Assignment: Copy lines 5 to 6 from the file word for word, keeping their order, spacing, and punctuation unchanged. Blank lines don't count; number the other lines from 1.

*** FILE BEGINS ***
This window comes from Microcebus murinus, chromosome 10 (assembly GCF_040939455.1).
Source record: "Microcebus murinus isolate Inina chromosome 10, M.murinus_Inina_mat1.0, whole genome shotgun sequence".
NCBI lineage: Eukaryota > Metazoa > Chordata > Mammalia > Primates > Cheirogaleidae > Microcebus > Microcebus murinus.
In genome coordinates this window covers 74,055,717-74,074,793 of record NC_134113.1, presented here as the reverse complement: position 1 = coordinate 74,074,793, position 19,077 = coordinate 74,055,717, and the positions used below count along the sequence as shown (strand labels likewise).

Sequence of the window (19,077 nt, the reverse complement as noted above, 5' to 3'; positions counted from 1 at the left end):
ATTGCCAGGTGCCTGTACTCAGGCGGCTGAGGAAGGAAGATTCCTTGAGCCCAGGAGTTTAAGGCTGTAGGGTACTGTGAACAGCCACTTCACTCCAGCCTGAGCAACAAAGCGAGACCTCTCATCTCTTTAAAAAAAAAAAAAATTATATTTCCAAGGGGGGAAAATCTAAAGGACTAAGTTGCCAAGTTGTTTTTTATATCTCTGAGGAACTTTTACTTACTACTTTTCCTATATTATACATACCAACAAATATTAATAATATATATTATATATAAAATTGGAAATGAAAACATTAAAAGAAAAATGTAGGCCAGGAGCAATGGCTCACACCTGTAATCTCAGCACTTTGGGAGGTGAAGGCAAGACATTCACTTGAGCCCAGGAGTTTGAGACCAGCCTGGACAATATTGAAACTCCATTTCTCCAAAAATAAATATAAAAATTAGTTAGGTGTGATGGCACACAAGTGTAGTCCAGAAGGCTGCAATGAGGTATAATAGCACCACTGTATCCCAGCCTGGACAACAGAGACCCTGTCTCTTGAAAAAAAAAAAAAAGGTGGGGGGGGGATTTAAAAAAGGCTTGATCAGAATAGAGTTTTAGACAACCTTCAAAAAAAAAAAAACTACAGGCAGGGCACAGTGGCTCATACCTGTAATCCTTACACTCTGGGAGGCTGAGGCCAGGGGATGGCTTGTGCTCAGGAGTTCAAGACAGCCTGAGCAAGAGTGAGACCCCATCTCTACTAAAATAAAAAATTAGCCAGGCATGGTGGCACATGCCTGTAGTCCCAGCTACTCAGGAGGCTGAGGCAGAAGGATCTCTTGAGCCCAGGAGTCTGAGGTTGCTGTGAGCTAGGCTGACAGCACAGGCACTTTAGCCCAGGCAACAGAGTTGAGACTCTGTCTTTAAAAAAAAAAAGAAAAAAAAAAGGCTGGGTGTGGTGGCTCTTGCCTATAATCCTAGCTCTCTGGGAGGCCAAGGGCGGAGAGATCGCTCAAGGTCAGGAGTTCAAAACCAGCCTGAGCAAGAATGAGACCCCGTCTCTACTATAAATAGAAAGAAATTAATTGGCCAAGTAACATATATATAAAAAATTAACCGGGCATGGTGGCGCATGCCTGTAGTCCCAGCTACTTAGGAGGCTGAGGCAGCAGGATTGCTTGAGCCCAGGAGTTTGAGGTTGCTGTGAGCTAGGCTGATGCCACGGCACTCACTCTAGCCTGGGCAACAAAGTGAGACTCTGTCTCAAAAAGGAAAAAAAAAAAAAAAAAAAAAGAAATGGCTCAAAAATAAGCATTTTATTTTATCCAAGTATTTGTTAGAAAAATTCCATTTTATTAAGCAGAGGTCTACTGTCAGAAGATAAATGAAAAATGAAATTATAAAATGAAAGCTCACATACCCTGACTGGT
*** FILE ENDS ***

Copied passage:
Sequence of the window (19,077 nt, the reverse complement as noted above, 5' to 3'; positions counted from 1 at the left end):
ATTGCCAGGTGCCTGTACTCAGGCGGCTGAGGAAGGAAGATTCCTTGAGCCCAGGAGTTTAAGGCTGTAGGGTACTGTGAACAGCCACTTCACTCCAGCCTGAGCAACAAAGCGAGACCTCTCATCTCTTTAAAAAAAAAAAAAATTATATTTCCAAGGGGGGAAAATCTAAAGGACTAAGTTGCCAAGTTGTTTTTTATATCTCTGAGGAACTTTTACTTACTACTTTTCCTATATTATACATACCAACAAATATTAATAATATATATTATATATAAAATTGGAAATGAAAACATTAAAAGAAAAATGTAGGCCAGGAGCAATGGCTCACACCTGTAATCTCAGCACTTTGGGAGGTGAAGGCAAGACATTCACTTGAGCCCAGGAGTTTGAGACCAGCCTGGACAATATTGAAACTCCATTTCTCCAAAAATAAATATAAAAATTAGTTAGGTGTGATGGCACACAAGTGTAGTCCAGAAGGCTGCAATGAGGTATAATAGCACCACTGTATCCCAGCCTGGACAACAGAGACCCTGTCTCTTGAAAAAAAAAAAAAAGGTGGGGGGGGGATTTAAAAAAGGCTTGATCAGAATAGAGTTTTAGACAACCTTCAAAAAAAAAAAAACTACAGGCAGGGCACAGTGGCTCATACCTGTAATCCTTACACTCTGGGAGGCTGAGGCCAGGGGATGGCTTGTGCTCAGGAGTTCAAGACAGCCTGAGCAAGAGTGAGACCCCATCTCTACTAAAATAAAAAATTAGCCAGGCATGGTGGCACATGCCTGTAGTCCCAGCTACTCAGGAGGCTGAGGCAGAAGGATCTCTTGAGCCCAGGAGTCTGAGGTTGCTGTGAGCTAGGCTGACAGCACAGGCACTTTAGCCCAGGCAACAGAGTTGAGACTCTGTCTTTAAAAAAAAAAAGAAAAAAAAAAGGCTGGGTGTGGTGGCTCTTGCCTATAATCCTAGCTCTCTGGGAGGCCAAGGGCGGAGAGATCGCTCAAGGTCAGGAGTTCAAAACCAGCCTGAGCAAGAATGAGACCCCGTCTCTACTATAAATAGAAAGAAATTAATTGGCCAAGTAACATATATATAAAAAATTAACCGGGCATGGTGGCGCATGCCTGTAGTCCCAGCTACTTAGGAGGCTGAGGCAGCAGGATTGCTTGAGCCCAGGAGTTTGAGGTTGCTGTGAGCTAGGCTGATGCCACGGCACTCACTCTAGCCTGGGCAACAAAGTGAGACTCTGTCTCAAAAAGGAAAAAAAAAAAAAAAAAAAAAGAAATGGCTCAAAAATAAGCATTTTATTTTATCCAAGTATTTGTTAGAAAAATTCCATTTTATTAAGCAGAGGTCTACTGTCAGAAGATAAATGAAAAATGAAATTATAAAATGAAAGCTCACATACCCTGACTGGT